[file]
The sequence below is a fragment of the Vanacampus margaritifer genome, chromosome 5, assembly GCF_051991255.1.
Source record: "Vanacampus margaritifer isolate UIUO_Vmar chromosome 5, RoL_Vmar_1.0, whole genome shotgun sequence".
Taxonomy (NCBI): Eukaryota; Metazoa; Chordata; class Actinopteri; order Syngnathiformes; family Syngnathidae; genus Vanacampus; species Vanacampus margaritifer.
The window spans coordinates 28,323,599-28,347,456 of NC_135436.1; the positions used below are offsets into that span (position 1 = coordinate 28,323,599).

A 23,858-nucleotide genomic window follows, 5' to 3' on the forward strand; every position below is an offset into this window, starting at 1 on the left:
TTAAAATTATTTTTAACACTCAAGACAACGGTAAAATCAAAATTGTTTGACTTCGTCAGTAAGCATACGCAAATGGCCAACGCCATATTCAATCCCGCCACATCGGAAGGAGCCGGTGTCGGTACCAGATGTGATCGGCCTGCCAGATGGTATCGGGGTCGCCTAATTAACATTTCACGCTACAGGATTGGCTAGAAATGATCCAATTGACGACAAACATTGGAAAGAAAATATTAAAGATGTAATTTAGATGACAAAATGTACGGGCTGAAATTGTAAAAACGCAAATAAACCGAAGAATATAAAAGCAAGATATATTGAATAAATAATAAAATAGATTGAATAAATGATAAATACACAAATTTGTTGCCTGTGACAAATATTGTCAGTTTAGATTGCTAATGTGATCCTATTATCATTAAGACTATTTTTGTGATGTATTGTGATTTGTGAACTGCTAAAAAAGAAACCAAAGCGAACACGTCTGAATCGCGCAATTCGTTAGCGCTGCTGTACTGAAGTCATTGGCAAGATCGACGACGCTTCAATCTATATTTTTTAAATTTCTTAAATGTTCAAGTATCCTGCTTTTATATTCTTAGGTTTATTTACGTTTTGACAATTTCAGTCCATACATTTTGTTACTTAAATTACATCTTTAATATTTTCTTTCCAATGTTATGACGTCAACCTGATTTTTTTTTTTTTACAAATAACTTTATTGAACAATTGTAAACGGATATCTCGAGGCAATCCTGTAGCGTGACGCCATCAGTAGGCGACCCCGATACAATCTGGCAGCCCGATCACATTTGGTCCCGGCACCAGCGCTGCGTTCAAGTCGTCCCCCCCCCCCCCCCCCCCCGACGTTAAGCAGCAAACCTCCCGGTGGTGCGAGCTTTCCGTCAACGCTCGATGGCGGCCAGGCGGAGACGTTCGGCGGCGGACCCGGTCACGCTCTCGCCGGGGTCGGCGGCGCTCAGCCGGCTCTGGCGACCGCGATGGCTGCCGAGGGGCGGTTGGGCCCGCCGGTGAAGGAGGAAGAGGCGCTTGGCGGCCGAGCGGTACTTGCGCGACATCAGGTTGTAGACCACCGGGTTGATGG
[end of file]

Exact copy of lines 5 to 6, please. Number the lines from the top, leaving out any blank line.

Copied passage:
A 23,858-nucleotide genomic window follows, 5' to 3' on the forward strand; every position below is an offset into this window, starting at 1 on the left:
TTAAAATTATTTTTAACACTCAAGACAACGGTAAAATCAAAATTGTTTGACTTCGTCAGTAAGCATACGCAAATGGCCAACGCCATATTCAATCCCGCCACATCGGAAGGAGCCGGTGTCGGTACCAGATGTGATCGGCCTGCCAGATGGTATCGGGGTCGCCTAATTAACATTTCACGCTACAGGATTGGCTAGAAATGATCCAATTGACGACAAACATTGGAAAGAAAATATTAAAGATGTAATTTAGATGACAAAATGTACGGGCTGAAATTGTAAAAACGCAAATAAACCGAAGAATATAAAAGCAAGATATATTGAATAAATAATAAAATAGATTGAATAAATGATAAATACACAAATTTGTTGCCTGTGACAAATATTGTCAGTTTAGATTGCTAATGTGATCCTATTATCATTAAGACTATTTTTGTGATGTATTGTGATTTGTGAACTGCTAAAAAAGAAACCAAAGCGAACACGTCTGAATCGCGCAATTCGTTAGCGCTGCTGTACTGAAGTCATTGGCAAGATCGACGACGCTTCAATCTATATTTTTTAAATTTCTTAAATGTTCAAGTATCCTGCTTTTATATTCTTAGGTTTATTTACGTTTTGACAATTTCAGTCCATACATTTTGTTACTTAAATTACATCTTTAATATTTTCTTTCCAATGTTATGACGTCAACCTGATTTTTTTTTTTTTACAAATAACTTTATTGAACAATTGTAAACGGATATCTCGAGGCAATCCTGTAGCGTGACGCCATCAGTAGGCGACCCCGATACAATCTGGCAGCCCGATCACATTTGGTCCCGGCACCAGCGCTGCGTTCAAGTCGTCCCCCCCCCCCCCCCCCCCCGACGTTAAGCAGCAAACCTCCCGGTGGTGCGAGCTTTCCGTCAACGCTCGATGGCGGCCAGGCGGAGACGTTCGGCGGCGGACCCGGTCACGCTCTCGCCGGGGTCGGCGGCGCTCAGCCGGCTCTGGCGACCGCGATGGCTGCCGAGGGGCGGTTGGGCCCGCCGGTGAAGGAGGAAGAGGCGCTTGGCGGCCGAGCGGTACTTGCGCGACATCAGGTTGTAGACCACCGGGTTGATGG